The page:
Dobbm

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Dobbm
William Tell pack - Deuces.jpg
The four Deuces (Aces) in the William Tell pattern German-suited pack
OriginAustria
Alternative namesTappen
TypeTrick-taking
Players4
Cards36
DeckWilliam Tell
PlayClockwise
Card rank (highest first)S 10 K O U 9 8 7 6
Random chanceModerate
Related games
Bauerntarock, Bavarian Tarock, Tapp

Dobbm or Tappen is a card game played in the Stubaital valley in Austria which, like Brixental Bauerntarock, Bavarian Tarock and Württemberg Tarock, is not a true Tarock game. The ranking and point value of the cards in Dobbm is identical with those of the other variants mentioned. In Dobbm as well, one player always plays as a soloist against all the others. It most strongly resembles the Brixental variant: Dobbm is also played by four players, each player is dealt eight cards, four cards go to the talon and Hearts are the permanent trump suit. Although not one of the true tarot games, it has adopted rules from Tapp Tarock. The fundamental difference between these games and true tarot games is in the use of German or French decks instead of true Tarot playing cards.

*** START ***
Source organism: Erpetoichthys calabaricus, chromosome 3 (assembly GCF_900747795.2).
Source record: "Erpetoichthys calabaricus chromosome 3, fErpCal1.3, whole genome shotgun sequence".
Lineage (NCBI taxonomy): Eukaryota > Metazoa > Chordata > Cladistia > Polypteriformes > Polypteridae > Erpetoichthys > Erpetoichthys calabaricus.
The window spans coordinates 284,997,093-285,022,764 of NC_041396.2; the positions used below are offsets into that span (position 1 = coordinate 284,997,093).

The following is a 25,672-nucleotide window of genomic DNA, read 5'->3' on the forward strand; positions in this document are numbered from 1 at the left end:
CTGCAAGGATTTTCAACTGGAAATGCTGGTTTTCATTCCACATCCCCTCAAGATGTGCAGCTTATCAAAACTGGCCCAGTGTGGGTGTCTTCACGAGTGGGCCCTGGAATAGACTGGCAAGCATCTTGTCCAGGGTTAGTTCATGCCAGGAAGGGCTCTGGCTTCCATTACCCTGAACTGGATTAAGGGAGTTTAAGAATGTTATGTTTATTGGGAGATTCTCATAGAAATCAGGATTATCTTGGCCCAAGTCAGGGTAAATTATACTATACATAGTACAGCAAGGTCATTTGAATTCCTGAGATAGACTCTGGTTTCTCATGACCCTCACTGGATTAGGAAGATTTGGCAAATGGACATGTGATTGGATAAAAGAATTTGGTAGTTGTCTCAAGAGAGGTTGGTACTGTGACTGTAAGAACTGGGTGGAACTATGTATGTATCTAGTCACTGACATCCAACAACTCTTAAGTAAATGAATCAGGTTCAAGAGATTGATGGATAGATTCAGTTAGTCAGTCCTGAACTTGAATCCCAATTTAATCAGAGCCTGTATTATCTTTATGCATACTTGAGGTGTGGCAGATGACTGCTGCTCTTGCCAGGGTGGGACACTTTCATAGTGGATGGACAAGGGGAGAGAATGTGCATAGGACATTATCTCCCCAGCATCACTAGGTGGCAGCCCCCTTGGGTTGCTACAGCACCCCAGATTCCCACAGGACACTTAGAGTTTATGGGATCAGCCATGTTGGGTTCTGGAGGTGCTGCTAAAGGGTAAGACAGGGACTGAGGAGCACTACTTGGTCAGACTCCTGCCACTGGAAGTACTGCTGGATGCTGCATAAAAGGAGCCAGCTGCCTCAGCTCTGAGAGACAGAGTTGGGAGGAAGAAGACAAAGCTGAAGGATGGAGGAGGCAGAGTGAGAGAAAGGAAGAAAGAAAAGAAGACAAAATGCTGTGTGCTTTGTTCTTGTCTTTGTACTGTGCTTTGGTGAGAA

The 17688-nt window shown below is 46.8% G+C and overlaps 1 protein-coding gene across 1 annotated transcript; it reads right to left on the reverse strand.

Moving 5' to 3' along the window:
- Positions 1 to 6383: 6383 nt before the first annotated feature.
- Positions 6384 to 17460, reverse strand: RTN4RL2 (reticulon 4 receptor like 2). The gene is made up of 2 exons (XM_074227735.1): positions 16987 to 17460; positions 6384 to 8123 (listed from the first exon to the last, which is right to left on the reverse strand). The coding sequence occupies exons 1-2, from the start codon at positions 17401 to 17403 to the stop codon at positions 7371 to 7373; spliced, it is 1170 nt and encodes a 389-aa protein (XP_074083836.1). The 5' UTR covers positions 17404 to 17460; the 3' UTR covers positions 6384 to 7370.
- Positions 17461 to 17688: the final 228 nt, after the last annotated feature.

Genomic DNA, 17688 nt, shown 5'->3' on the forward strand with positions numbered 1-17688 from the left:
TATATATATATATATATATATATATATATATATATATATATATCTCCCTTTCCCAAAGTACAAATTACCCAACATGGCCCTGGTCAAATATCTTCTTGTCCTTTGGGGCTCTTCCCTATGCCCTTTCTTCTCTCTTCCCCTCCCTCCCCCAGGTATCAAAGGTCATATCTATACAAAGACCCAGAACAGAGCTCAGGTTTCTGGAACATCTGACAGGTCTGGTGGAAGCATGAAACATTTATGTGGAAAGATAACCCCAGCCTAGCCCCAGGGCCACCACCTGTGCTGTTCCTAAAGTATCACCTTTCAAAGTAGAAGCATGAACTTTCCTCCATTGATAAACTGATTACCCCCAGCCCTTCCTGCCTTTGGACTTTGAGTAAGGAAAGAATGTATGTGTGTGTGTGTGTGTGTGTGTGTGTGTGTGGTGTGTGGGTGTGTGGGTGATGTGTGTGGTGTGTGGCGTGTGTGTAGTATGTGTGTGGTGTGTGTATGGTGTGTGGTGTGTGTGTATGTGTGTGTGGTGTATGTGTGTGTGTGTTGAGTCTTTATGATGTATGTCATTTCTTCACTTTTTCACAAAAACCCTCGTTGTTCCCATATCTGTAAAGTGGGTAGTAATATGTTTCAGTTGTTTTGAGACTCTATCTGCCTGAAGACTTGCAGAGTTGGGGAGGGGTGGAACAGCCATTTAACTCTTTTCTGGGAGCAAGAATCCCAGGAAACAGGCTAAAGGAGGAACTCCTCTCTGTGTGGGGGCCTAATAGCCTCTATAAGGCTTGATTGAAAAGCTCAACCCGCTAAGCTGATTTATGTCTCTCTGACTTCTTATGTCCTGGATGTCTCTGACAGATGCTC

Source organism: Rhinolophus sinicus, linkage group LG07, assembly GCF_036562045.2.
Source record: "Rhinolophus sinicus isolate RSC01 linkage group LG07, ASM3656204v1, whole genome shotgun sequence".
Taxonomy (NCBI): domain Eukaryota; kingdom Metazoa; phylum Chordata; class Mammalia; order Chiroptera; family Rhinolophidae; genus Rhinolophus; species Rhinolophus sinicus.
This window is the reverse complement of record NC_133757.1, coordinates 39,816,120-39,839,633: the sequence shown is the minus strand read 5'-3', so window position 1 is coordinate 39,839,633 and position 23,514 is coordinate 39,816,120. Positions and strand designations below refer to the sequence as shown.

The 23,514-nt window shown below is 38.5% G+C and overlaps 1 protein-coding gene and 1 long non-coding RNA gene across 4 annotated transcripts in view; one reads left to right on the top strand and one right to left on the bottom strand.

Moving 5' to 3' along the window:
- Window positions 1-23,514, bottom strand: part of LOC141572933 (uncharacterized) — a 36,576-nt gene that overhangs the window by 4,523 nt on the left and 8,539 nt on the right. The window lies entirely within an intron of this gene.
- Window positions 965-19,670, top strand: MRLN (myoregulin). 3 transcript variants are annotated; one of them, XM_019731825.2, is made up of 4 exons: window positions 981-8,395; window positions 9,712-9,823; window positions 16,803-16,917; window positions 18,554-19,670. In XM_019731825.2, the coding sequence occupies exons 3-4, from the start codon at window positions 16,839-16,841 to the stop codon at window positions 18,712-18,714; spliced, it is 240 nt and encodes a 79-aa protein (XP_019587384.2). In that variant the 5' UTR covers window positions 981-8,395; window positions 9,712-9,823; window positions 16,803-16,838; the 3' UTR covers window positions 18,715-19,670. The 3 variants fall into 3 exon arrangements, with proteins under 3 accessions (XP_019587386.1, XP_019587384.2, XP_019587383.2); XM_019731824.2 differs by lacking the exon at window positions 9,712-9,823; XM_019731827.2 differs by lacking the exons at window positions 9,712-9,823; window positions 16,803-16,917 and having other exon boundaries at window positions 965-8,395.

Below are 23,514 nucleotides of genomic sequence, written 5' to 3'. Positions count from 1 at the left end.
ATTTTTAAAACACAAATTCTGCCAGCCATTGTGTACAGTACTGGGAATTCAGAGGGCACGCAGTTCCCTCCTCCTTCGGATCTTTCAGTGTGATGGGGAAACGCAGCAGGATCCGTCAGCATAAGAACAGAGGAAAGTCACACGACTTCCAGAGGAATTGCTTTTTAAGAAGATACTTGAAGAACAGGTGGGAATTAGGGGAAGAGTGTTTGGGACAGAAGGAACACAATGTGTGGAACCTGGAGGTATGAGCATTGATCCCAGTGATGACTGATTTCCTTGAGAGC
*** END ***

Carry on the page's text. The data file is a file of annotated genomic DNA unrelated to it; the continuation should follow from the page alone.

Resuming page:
Aim[edit]

The aim of the soloist is to score more than 60 card points (Augen) in tricks, unless he has announced a higher target. The opposing team only needs to score 60 points to win.

Players[edit]

There are 4 active players. Five can play, in which case the dealer takes a holiday (er feiert).[1]

Cards[edit]

The suit of Leaves in a William Tell pattern, German-suited pack

Dobbm is usually played with a deck of 36 cards of the William Tell or Hungarian pattern, the so-called Tell cards.[1]

Trick-taking strength[edit]